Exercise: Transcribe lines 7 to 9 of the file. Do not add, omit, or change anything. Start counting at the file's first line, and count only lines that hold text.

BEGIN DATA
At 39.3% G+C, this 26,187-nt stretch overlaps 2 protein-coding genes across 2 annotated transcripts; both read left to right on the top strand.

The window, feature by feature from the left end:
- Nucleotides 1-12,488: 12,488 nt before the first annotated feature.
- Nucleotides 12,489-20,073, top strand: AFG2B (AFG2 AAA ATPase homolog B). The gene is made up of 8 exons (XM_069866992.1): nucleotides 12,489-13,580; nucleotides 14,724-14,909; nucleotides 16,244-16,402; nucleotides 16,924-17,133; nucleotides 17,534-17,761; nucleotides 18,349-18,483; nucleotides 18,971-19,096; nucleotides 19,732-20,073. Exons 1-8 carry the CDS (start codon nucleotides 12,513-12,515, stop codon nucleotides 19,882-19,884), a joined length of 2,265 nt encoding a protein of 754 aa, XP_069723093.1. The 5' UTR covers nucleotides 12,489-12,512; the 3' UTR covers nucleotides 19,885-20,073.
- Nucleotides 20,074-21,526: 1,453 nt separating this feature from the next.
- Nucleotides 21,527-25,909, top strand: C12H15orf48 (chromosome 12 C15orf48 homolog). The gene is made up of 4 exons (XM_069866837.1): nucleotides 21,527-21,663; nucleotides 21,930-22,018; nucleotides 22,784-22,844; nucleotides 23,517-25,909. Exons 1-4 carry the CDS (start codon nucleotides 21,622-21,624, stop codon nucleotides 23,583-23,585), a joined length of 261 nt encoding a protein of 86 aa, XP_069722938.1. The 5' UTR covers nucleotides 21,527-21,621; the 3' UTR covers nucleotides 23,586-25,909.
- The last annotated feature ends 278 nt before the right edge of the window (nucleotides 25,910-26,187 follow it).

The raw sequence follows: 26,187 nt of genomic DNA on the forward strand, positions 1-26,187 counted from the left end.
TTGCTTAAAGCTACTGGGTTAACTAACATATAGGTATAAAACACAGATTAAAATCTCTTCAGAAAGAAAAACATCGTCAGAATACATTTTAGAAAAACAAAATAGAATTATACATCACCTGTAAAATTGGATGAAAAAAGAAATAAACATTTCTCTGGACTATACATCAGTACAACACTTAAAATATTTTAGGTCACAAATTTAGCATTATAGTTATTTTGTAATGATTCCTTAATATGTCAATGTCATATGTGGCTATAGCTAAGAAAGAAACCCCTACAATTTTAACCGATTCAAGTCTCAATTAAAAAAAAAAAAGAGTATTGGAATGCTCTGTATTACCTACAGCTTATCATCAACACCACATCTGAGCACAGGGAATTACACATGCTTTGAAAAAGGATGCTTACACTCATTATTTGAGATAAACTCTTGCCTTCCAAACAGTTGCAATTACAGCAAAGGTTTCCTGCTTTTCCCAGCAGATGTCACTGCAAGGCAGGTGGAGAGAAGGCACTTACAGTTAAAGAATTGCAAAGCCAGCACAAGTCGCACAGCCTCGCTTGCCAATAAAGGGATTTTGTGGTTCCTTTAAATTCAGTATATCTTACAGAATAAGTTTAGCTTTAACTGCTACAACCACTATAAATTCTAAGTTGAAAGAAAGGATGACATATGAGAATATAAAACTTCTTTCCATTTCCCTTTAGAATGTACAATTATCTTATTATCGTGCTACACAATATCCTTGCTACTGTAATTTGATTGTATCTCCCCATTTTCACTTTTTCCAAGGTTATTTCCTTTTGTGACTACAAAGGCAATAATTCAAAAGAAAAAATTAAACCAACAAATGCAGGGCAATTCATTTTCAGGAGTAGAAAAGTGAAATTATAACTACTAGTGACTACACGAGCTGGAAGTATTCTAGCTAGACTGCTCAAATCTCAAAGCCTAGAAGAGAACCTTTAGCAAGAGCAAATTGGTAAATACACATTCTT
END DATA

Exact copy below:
- The last annotated feature ends 278 nt before the right edge of the window (nucleotides 25,910-26,187 follow it).

The raw sequence follows: 26,187 nt of genomic DNA on the forward strand, positions 1-26,187 counted from the left end.
TTGCTTAAAGCTACTGGGTTAACTAACATATAGGTATAAAACACAGATTAAAATCTCTTCAGAAAGAAAAACATCGTCAGAATACATTTTAGAAAAACAAAATAGAATTATACATCACCTGTAAAATTGGATGAAAAAAGAAATAAACATTTCTCTGGACTATACATCAGTACAACACTTAAAATATTTTAGGTCACAAATTTAGCATTATAGTTATTTTGTAATGATTCCTTAATATGTCAATGTCATATGTGGCTATAGCTAAGAAAGAAACCCCTACAATTTTAACCGATTCAAGTCTCAATTAAAAAAAAAAAAGAGTATTGGAATGCTCTGTATTACCTACAGCTTATCATCAACACCACATCTGAGCACAGGGAATTACACATGCTTTGAAAAAGGATGCTTACACTCATTATTTGAGATAAACTCTTGCCTTCCAAACAGTTGCAATTACAGCAAAGGTTTCCTGCTTTTCCCAGCAGATGTCACTGCAAGGCAGGTGGAGAGAAGGCACTTACAGTTAAAGAATTGCAAAGCCAGCACAAGTCGCACAGCCTCGCTTGCCAATAAAGGGATTTTGTGGTTCCTTTAAATTCAGTATATCTTACAGAATAAGTTTAGCTTTAACTGCTACAACCACTATAAATTCTAAGTTGAAAGAAAGGATGACATATGAGAATATAAAACTTCTTTCCATTTCCCTTTAGAATGTACAATTATCTTATTATCGTGCTACACAATATCCTTGCTACTGTAATTTGATTGTATCTCCCCATTTTCACTTTTTCCAAGGTTATTTCCTTTTGTGACTACAAAGGCAATAATTCAAAAGAAAAAATTAAACCAACAAATGCAGGGCAATTCATTTTCAGGAGTAGAAAAGTGAAATTATAACTACTAGTGACTACACGAGCTGGAAGTATTCTAGCTAGACTGCTCAAATCTCAAAGCCTAGAAGAGAACCTTTAGCAAGAGCAAATTGGTAAATACACATTCTT